The 2.0-litre 150ps TDI unit was punchy and offered plenty of get-up-and-go, with a healthy dose of torque setting in from around the 2000rpm mark with a noticeable – but not uncomfortable – shove when under heavy acceleration. Shifting through the 6-speed manual transmission was also more rewarding than expected in a vehicle of this nature, with gear changes being precise and surprisingly short with the throw. Motorway journeys are an absolute doddle in the Karoq, with the dash to 60 being over within 9 seconds and only a little bit more up to 70, whilst plenty of low-end torque also makes overtaking a breeze with plenty of ‘punch’ on tap.

Great handling as previously mentioned isn’t the goal for Škoda here, although the Karoq Edition handled a variety of surfaces and mixture of dual carriageway and twisting lanes very well indeed; My only criticism being the somewhat jarring ride over older road surfaces due to the large wheels and low profile tires, though switching out of ‘sport’ mode did alleviate this a bit. Road noise was noticeable on uneven surfaces too, though this was balanced out by the surprisingly refined TDI engine, which remained quiet even under load.

Three driving modes are available – eco, normal and sport – and you can even set up a ‘custom’ mode to personalise the driving experience, such as having the weightier ‘sport’ steering input but keeping everything else light and comfortable as it would be in ‘eco’ mode.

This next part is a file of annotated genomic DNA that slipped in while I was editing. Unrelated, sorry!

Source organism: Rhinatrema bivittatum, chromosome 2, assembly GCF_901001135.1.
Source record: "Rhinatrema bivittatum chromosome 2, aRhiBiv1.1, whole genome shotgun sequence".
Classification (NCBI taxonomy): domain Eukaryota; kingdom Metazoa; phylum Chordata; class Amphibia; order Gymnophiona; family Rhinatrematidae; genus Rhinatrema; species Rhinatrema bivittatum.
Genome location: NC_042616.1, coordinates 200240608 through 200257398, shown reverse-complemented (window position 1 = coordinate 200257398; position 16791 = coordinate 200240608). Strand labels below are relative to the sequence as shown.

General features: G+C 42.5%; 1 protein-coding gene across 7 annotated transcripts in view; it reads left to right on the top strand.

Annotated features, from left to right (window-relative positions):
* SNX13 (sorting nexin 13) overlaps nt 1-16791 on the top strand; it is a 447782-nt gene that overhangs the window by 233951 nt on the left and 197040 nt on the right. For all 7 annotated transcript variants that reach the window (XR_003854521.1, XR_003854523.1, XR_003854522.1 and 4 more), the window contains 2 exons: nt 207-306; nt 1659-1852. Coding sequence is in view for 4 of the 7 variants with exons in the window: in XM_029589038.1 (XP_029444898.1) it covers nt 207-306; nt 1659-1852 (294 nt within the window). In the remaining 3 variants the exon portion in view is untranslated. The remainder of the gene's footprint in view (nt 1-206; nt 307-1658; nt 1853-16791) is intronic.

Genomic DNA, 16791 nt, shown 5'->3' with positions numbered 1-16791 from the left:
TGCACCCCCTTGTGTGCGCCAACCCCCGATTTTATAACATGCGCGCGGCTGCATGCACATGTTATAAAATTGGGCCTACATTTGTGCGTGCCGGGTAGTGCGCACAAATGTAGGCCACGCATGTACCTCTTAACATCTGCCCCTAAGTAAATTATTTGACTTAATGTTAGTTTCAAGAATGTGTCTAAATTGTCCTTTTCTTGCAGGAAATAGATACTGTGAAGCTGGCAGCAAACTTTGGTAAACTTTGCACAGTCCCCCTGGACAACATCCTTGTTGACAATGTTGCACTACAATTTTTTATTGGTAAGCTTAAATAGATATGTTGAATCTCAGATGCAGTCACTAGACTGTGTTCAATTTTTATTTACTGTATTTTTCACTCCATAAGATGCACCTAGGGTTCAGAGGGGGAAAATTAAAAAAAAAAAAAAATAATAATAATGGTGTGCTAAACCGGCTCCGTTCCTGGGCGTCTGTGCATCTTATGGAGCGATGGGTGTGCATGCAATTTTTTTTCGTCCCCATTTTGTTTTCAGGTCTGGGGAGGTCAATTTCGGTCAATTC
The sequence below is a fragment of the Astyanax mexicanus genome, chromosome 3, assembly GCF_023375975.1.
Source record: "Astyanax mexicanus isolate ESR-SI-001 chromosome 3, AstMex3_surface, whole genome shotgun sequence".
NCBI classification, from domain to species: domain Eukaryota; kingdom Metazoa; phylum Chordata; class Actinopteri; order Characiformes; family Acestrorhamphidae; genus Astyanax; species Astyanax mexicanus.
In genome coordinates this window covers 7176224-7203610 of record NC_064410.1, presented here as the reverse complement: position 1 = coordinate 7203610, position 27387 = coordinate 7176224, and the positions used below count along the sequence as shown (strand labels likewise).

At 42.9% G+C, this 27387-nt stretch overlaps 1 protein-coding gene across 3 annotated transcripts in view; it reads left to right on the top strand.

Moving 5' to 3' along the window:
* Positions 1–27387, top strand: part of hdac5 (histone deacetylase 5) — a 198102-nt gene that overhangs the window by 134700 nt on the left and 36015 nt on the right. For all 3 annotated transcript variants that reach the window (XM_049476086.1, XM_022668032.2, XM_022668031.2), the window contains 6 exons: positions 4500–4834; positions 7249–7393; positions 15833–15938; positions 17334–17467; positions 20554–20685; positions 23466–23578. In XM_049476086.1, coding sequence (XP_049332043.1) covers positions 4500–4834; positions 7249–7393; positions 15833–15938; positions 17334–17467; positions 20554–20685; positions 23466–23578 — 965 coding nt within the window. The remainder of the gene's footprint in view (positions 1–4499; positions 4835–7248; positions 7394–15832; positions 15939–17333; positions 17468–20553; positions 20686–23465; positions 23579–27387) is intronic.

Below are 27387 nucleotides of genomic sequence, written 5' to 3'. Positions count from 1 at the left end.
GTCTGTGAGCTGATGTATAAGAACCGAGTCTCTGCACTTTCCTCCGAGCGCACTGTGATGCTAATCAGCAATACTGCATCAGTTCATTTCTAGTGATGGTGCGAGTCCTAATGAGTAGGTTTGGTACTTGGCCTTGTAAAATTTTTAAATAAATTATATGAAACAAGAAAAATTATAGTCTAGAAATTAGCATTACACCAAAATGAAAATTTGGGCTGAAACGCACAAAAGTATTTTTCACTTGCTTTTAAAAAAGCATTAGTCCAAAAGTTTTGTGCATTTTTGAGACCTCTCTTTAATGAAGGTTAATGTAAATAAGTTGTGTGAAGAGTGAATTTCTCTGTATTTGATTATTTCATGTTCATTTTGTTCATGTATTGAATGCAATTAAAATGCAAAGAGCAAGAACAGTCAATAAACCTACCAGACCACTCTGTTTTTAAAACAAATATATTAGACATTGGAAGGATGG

With Skoda pinning high hopes on the Karoq, there is no doubt that the mid-sized SUV certainly delivers, but it all comes at a cost. At a smudge over £32K, you’re well into Kodiaq territory here, whilst most of the tech found on the Edition can also be found on the SE L, along with the same choice of engines and transmissions.

My conclusion: The Škoda Karoq has got it right in so many ways. it delivers everything you’d expect from a family SUV and more, whilst the Edition trim certainly gives it a luxury feel which lives up to your expectations.

The driving experience is very good indeed, but if you can live without the high-end gadgets such as the larger touchscreen system, electronically-adjustable seats and panoramic roof, you can have fundamentally the same car for significantly less by opting for the SE L trim – and that would be my advice here.

Car reviewed: Škoda Karoq Edition 2.0 TDI 150PS, on the road price £32,060 with options as tested £32,495 0-62mph 9.0secs Top speed 126mph Engine 2.0-litre 4 cylinder diesel Euro 6.2 Fuel Economy WLTP Combined 49.6 – 47.1mpg CO2 emissions 124g/km Max Power 150PS@3500-4000rpm Torque 340Nm@1750rpm Transmission 6-speed manual

Kieran Bicknell

Motoring writer

Kieran Bicknell offers his fresh take on car reviews by making the most of his dynamic, yet detailed approach to writing. Having graduated from university with a BA (Hons) in Photography and spending a number of years as a freelance automotive photographer. Kieran is now putting his knowledge and writing skills to use, with the ability to supply both written articles and imagery. Kieran feels at home in anything from small superminis to the latest SUVs, and relishes the opportunity to drive, photograph and write about anything with four wheels.